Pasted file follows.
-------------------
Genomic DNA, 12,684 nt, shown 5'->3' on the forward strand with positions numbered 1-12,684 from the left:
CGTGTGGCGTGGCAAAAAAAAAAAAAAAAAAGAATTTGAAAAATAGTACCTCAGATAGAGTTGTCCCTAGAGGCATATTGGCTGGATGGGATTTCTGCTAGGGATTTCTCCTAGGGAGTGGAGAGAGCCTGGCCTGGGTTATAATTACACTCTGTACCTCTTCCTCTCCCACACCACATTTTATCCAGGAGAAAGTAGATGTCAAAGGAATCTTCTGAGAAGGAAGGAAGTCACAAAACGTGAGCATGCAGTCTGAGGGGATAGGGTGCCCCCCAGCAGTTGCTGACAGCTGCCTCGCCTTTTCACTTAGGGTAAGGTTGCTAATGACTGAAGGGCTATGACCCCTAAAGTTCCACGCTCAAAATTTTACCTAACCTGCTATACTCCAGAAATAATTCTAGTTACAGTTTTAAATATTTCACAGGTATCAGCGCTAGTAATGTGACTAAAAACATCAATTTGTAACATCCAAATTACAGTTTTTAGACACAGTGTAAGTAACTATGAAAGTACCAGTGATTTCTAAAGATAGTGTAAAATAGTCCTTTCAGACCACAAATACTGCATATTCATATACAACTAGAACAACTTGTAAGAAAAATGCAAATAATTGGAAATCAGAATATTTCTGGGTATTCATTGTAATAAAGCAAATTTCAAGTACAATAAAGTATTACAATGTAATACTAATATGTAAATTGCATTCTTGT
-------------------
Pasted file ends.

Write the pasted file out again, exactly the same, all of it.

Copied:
Genomic DNA, 12,684 nt, shown 5'->3' on the forward strand with positions numbered 1-12,684 from the left:
CGTGTGGCGTGGCAAAAAAAAAAAAAAAAAAGAATTTGAAAAATAGTACCTCAGATAGAGTTGTCCCTAGAGGCATATTGGCTGGATGGGATTTCTGCTAGGGATTTCTCCTAGGGAGTGGAGAGAGCCTGGCCTGGGTTATAATTACACTCTGTACCTCTTCCTCTCCCACACCACATTTTATCCAGGAGAAAGTAGATGTCAAAGGAATCTTCTGAGAAGGAAGGAAGTCACAAAACGTGAGCATGCAGTCTGAGGGGATAGGGTGCCCCCCAGCAGTTGCTGACAGCTGCCTCGCCTTTTCACTTAGGGTAAGGTTGCTAATGACTGAAGGGCTATGACCCCTAAAGTTCCACGCTCAAAATTTTACCTAACCTGCTATACTCCAGAAATAATTCTAGTTACAGTTTTAAATATTTCACAGGTATCAGCGCTAGTAATGTGACTAAAAACATCAATTTGTAACATCCAAATTACAGTTTTTAGACACAGTGTAAGTAACTATGAAAGTACCAGTGATTTCTAAAGATAGTGTAAAATAGTCCTTTCAGACCACAAATACTGCATATTCATATACAACTAGAACAACTTGTAAGAAAAATGCAAATAATTGGAAATCAGAATATTTCTGGGTATTCATTGTAATAAAGCAAATTTCAAGTACAATAAAGTATTACAATGTAATACTAATATGTAAATTGCATTCTTGT